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J Nurs Acad Soc. 1995 Mar;25(1):61-79. Korean. Original Article.
Moon YI .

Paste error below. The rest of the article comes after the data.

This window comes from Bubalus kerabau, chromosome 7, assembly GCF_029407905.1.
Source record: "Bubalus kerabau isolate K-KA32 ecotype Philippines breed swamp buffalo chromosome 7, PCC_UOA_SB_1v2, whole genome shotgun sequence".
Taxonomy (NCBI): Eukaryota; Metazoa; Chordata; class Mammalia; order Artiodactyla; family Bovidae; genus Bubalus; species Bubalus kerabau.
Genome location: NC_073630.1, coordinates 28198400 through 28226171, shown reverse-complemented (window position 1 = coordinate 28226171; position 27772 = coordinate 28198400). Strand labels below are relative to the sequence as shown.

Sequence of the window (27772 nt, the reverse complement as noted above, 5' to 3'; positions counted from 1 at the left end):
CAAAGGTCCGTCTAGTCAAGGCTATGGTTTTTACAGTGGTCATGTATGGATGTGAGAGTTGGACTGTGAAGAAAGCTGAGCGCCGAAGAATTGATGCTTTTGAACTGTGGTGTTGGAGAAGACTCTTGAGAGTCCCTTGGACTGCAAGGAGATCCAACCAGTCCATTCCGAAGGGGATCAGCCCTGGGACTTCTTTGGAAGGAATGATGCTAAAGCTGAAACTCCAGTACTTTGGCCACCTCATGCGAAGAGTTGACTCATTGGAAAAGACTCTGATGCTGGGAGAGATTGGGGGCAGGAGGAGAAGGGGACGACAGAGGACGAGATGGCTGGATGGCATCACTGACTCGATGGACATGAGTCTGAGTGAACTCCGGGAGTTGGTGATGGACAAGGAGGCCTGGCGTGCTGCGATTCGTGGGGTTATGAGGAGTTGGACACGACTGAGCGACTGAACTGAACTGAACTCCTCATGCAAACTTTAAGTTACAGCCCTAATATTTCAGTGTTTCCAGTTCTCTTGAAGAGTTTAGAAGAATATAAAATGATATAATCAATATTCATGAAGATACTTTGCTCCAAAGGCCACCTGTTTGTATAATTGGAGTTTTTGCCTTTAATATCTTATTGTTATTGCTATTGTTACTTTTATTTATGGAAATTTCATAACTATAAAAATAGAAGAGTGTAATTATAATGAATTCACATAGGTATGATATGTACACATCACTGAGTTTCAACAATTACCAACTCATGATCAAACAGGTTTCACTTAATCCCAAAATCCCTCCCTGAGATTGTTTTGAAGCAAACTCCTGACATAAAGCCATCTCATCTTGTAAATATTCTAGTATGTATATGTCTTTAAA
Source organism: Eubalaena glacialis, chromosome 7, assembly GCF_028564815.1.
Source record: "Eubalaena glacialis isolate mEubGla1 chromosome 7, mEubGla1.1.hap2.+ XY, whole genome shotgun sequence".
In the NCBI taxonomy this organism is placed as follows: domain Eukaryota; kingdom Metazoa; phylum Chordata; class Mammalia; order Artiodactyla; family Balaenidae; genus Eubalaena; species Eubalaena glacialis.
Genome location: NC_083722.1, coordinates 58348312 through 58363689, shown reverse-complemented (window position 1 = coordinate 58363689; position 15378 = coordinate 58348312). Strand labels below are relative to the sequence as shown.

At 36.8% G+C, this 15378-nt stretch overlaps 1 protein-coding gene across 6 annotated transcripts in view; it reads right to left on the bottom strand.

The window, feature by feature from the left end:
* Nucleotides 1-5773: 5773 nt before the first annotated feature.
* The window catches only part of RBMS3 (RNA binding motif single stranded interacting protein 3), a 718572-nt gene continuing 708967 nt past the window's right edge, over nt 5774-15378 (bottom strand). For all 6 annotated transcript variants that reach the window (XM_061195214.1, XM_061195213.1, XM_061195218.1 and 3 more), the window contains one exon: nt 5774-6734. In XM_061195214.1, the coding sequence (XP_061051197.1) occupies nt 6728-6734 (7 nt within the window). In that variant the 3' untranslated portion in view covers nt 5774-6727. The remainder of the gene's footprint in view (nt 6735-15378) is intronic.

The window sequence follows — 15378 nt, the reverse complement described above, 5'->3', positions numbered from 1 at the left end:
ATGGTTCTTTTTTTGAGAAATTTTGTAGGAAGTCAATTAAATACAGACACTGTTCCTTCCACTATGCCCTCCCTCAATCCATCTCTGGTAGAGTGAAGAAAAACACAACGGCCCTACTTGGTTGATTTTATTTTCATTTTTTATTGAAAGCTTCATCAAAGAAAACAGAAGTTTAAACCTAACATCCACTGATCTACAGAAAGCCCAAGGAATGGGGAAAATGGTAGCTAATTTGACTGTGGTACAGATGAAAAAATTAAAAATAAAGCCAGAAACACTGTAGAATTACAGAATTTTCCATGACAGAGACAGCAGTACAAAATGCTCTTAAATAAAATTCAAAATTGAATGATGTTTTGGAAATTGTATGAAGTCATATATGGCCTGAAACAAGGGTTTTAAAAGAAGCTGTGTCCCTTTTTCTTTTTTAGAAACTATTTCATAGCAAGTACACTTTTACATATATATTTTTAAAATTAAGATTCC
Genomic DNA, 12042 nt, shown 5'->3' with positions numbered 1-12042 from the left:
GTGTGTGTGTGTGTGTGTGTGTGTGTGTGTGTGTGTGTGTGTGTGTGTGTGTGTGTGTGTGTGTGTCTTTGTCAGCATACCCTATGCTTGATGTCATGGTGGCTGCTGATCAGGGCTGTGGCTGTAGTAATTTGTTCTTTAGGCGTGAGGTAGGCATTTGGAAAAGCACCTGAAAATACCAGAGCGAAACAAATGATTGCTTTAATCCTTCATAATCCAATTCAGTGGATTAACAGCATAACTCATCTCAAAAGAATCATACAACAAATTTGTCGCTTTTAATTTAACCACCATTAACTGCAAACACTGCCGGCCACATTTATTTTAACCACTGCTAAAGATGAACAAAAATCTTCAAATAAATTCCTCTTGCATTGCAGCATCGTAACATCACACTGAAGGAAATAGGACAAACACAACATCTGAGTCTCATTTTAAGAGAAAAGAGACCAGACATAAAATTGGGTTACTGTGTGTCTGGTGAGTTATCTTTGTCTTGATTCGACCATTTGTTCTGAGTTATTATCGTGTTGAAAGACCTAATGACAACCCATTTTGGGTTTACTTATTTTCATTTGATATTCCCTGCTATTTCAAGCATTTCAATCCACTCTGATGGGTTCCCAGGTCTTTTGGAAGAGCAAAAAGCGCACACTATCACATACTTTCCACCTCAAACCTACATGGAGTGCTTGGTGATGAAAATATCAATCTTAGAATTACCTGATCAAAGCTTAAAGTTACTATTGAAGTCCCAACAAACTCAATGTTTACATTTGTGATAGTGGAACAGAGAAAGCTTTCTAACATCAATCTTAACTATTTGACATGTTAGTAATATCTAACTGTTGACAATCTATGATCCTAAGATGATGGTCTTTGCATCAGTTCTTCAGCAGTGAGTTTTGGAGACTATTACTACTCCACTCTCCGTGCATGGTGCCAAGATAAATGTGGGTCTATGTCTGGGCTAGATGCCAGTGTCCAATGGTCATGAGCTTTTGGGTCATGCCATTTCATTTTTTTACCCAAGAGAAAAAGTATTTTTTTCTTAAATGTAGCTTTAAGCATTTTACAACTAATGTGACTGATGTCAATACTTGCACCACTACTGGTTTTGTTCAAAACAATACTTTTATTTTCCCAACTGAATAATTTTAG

When children are admitted to hospital, they have to adapt to new and unfamiliar stimuli. Children may respond with fear to stimuli such as pain or unfamiliar experiences. One goal of nursing is to help hospitalized children to adapt effectively to their hospital experience. Accordingly, nurses need to assess childrens' fears of their hospital experience to contribute to the planning of care to alleviate these fears. The problem addressed by this study was to identify and measure hospital-related fears (hereafter called HRF) in hospitalized school-aged children. The study was conceptualized with Roy's model. A descriptive qualitative approach was used first, followed by a quantitative approach. This study was conducted from November 30, 1989 to January 12, 1991. The sample consisted of 395 hospitalized school-aged children selected through an allocated sampling technique in nine general hospitals. The HRF questionnaire (three point likert scale) was developed by a delphi technique. The data were analyzed by an SAS program. Factor analysis was used for the examination of component factors. Differences in the HRF related to demographic variables were examined by t-test, analysis of variance and the Scheffe test. The crude scores of the HRF scale were transformed into T-scores to calculate the standard scores. The results included the following: 1. Forty-four items were derived from 188 statements identifying the childrens' hospital-related fears. These items clustered into 14 factors, fear of injections, operations, bodily harm, others' pain, medical rounds, physical examinations, medical staff, disease process, blood and X-rays, drugs and cochroaches, tests, harsh discipline from parents or staff, being absent from school, and separation from family. The 14 factors was classified into four categories, 'pain', 'the unfamiliar', 'the unknown' and 'separation'. 2. The reliability of the HRF instruments was .92 (Cronbach's alpha). In the factor analysis, Cronbach's alpha coefficients for the 14 factors ranged from .84 to .86 and Cronbach's alpha coefficients for the four categories ranged from .70 to .84. Pearson correlation coefficient scores for relationships among the 14 factors ranged from .11 to .50, and among the four categories, from .44 to .63, indicating their relative independence. 3. The total group HRF score ranged from 45 to 130 in a possible range of 44 to 132, with a mean of 74.51. The fears identified by the children were, in order, injections, harsh discipline by parents or staff, bodily harm, operations, medical staff, disease process, and medical rounds; the least feared was others' pain. The fear item with the highest mean score was surgery and the lowest was examination by a doctor. HRF scores were higher for girls than for boys, and for grade 1 students than for grade 6 students. HRF scores were lower for children whose fathers were over 40 than for those whose fathers were in the 30 to 39 age group, and whose mothers were over 35 than for those whose mothers were in the 20 to 34 age group. HRF scores were lower when the mother rather than any other person stayed with the child. The expressed fear of pain, the unfamiliar, the unknown and of separation directs nurses' concern to the threat felt by hospitalized children to their concept of self. This study contributes to the assessment of fears of hospitalized children and of stimuli impinging on those fears. Accordingly, nursing practice will be directed to the alleviation of pain, pre-admission orientation to the hospital setting and routines, initiation of information about procedures and experiences and arrangments for mothers to stay with their children. Recommendations were made for further research in different settings and for development and testing of the instrument.

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